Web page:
The manner of operation of the thus arranged fuel injection control system will be discussed hereinafter.

In this embodiment, the air-fuel ratio of air-fuel mixture to be supplied to the engine 21 is controlled by regulating fuel injection amount from the fuel injector upon changing the duty value of the injection signal Si supplied to the fuel injector valve 23, as usual. The duty value of the injection signal Si is calculated by the control unit 29.

Such an operation will be discussed with reference to flowcharts shown in FIGS. 3 and 4 in which the flows are performed in timed relation to, for example, engine speed of the engine 21.

In the flowchart FIG. 3 showing a standard injection amount calculation routine, a standard injection amount Tp and a transient correction amount DM (discussed after) will be determined.

First at a step P1, the standard injection amount Tp is calculated in accordance with the following equation (1): ##EQU1## where K is a constant.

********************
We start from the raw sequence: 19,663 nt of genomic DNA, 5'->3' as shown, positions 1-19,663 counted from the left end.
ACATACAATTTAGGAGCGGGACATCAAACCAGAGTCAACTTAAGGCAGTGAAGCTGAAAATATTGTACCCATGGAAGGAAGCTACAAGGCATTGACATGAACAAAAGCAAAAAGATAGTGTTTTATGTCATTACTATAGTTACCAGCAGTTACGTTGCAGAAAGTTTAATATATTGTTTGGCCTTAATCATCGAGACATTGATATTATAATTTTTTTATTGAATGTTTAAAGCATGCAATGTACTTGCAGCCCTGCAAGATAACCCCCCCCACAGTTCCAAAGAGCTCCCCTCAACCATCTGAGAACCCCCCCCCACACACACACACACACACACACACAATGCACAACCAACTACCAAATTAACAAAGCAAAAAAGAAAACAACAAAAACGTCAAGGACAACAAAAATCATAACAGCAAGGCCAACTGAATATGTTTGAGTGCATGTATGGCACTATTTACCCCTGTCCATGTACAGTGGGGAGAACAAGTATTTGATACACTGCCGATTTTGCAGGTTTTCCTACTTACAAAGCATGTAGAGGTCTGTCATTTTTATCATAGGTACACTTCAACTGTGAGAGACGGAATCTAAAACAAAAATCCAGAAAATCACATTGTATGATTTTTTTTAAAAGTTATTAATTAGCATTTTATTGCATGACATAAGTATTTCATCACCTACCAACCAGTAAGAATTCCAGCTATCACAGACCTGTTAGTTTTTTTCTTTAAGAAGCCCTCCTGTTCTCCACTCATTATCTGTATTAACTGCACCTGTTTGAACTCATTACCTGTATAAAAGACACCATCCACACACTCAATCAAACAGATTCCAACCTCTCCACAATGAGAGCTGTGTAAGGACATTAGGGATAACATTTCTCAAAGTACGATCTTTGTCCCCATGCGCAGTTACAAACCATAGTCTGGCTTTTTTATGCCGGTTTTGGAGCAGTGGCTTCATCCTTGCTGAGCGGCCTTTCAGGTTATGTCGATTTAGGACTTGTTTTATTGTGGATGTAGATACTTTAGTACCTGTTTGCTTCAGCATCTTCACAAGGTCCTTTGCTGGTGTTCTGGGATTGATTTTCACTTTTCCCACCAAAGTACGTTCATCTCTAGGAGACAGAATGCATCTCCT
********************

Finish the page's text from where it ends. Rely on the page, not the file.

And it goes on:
Next at a step P2, the equilibrium amount (amount in steady state engine operation) Mφ of adhering and floating fuel in the intake system (including the intake manifold and intake ports) in a steady state engine operation is calculated in accordance with the engine speed N, the standard injection amount Tp and the coolant temperature Tw. It will be understood that the adhering and floating fuel includes fuel droplet adhering to the inner surface of the intake manifold (intake pipe 22) and the intake port and fuel mist floating inside the intake manifold and the intake port. More specifically, the equilibrium amount Mφ is determined from a flowchart of FIG. 5 showing an equilibrium amount calculation routine as follows: The equilibrium amount Mφ0-Mφ4 are allocated and stored in the RAM 32, in which the equilibrium amount Mφ is determined by looking up necessary data from the corresponding table maps and making a linear approximate interpolation calculation. The equilibrium amounts Mφ0-Mφ4 are respectively obtained as experimental values whose parameters are the engine speed N and the standard injection amount Tp with respect to different coolant temperatures Tw0-Tw4. For example, the equilibrium amount Mφ is determined as follows: In case where the temperature Tw1 at a step P11, and equilibrium amount Mφφ according to the engine speed N and the standard injection amount Tp is looked up from a table map (not shown) similar to that Mφ1' in FIG. 7, corresponding to the coolant temperature Two at a step P12, whereas an equilibrium amount Mφ1 according to the engine speed N and the standard injection amount Tp is looked up from a table map Mφ1' (as shown in FIG. 7) corresponding to the coolant temperature Tw1 at a step P13. Subsequently, the equilibrium amount Mφ is calculated from the coolant temperature Tw by the following linear approximate interpolation calculation at a step P14 : ##EQU2## Similarly, in case of 2≦Tw≦Tw1, ##EQU3## In case of Tw3≦Tw<Tw2, ##EQU4## In case of Tw<Tw3, ##EQU5## Thus, the respective equilibrium amounts Mφ in the various cases are determined.